When a cryptocurrency or blockchain based organisation wants to pioneer a new project, it is common for them to launch an initial coin offering (ICO) for investors to buy into, helping them to create revenue and get the project up and running. But before any smart investor hands over their dollars (or coins), they must first thoroughly understand what they are buying into. Potential investors want to know every detail about the project so that they can assess the risks and weigh up whether the project is worth investing in. To give investors the information they need to be convinced that the project is worthy of their financial and emotional backing, companies produce a whitepaper.
What is included in an ICO whitepaper?
An ICO whitepaper is an extensive written document that provides the investor with every important piece of information regarding a company’s initial coin offering and project. An ICO whitepaper should include:
- An overview of the company
- A comprehensive outline of the project
- What the project aims to achieve
- How the technology works
- Technology architecture
- What problem the technology will solve
- The tokenomics
How do I write an ICO whitepaper?
Writing a whitepaper is something that should be taken seriously. It is a very important marketing tool that will fundamentally determine whether your new project will become a booming cash cow or an absolute flop. When writing your white paper, there are a few fundamental things that you must consider.
Identify your target audience
Before you begin writing your whitepaper, identify who you want to read it and ultimately who you want to invest in your project. Build a detailed profile on them and then work to tailor your offering to suit their needs and appeal to their level of comprehension.
Map out a structure
Before you put your pen to paper, map out a rough outline for the content. Make sure that your segments are clear, laid out in a logical order and that they fulfil all of the requirements listed above. Once your outline is complete, then fill in each section with more detailed dot points so you can easily plan the flow of information.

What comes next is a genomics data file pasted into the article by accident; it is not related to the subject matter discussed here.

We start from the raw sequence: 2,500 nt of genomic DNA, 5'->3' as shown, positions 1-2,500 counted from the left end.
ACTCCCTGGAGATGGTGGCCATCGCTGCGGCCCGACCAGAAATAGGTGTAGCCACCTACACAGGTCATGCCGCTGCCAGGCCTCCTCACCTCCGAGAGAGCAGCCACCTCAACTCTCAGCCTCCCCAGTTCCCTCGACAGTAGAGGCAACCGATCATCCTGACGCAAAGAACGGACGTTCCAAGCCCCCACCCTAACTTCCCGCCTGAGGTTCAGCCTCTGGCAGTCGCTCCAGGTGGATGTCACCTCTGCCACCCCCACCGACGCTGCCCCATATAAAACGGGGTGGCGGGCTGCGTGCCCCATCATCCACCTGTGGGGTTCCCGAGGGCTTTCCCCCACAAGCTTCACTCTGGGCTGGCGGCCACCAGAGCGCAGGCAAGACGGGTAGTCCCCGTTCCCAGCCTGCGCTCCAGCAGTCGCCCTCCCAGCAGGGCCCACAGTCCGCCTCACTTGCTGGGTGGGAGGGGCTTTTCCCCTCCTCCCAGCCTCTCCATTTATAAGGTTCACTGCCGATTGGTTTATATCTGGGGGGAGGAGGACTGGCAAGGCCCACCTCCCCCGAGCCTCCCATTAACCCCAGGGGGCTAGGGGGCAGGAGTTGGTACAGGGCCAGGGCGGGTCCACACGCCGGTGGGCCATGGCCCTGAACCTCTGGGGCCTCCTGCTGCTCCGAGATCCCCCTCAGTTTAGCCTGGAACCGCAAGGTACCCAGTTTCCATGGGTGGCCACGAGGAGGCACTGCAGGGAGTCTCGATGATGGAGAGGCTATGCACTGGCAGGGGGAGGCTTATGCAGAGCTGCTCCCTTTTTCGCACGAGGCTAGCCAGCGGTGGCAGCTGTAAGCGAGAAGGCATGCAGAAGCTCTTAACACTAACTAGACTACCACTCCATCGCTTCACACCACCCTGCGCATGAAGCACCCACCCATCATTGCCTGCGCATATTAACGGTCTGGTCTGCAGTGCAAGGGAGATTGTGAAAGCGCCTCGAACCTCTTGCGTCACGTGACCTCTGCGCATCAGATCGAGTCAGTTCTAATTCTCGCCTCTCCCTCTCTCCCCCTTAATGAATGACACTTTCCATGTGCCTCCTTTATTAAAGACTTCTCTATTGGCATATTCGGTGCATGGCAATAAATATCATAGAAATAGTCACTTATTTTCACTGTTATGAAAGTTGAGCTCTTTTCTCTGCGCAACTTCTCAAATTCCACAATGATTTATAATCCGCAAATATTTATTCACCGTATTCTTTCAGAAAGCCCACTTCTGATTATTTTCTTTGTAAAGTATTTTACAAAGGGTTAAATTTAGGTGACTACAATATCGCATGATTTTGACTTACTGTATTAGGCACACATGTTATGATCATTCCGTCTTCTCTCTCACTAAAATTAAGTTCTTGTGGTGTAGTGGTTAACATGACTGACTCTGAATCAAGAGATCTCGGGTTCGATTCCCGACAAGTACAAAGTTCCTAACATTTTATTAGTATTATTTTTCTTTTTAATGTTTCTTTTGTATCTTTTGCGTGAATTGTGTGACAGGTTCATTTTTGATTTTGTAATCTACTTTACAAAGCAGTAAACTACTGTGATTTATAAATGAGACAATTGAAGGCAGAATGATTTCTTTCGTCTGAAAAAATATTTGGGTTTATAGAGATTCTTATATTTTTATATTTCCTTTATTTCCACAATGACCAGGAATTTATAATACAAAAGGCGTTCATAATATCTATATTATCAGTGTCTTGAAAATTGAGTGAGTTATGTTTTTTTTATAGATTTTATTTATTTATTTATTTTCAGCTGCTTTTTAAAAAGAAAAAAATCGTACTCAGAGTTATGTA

Write well and authoritatively
Your ICO whitepaper must be expertly written and show that your company is trustworthy and knowledgeable. After all, you are asking people to invest their hard earned money into your project. It is essential that your company is perceived in a professional manner and that the investors feel as though they are making a profitable decision by investing in your project. To achieve this, it is recommended that you write in an academic and authoritative tone.
Capture the uniqueness of your project
Your ICO whitepaper should allow the user to gain a holistic view of the company, the project and what problems it aims to solve. Most whitepapers that are released don’t adequately explain why people should invest in a project. If the project doesn’t appear to offer the investor anything new or solve a particular pain point, then they will be unlikely to give you their financial support. You have to ask yourself, have I explained why they should put their money into my project over any other?
Thorough explanation of the technology
Don’t leave any ambiguity when it comes to explaining how your technology works. Your investors will want to know all of the technological details before deciding whether they believe your project will be successful or not.
Have your whitepaper proofread
Having your ICO whitepaper proofread by a third-party can be extremely conducive to publishing a piece of A-class fundraising collateral. Working on a long-form writing project can often make it difficult for the writer to pick up on their own grammatical errors. Since you wrote the piece yourself, you know what you intended to write. Therefore, when you read over your writing again to proofread it, you can sometimes read it in the way that you intended to write it, rather than what’s actually on the page. Consider engaging an external proofreading service to go over your work or at the very least, ask someone who was not involved in the writing process to proofread it for you.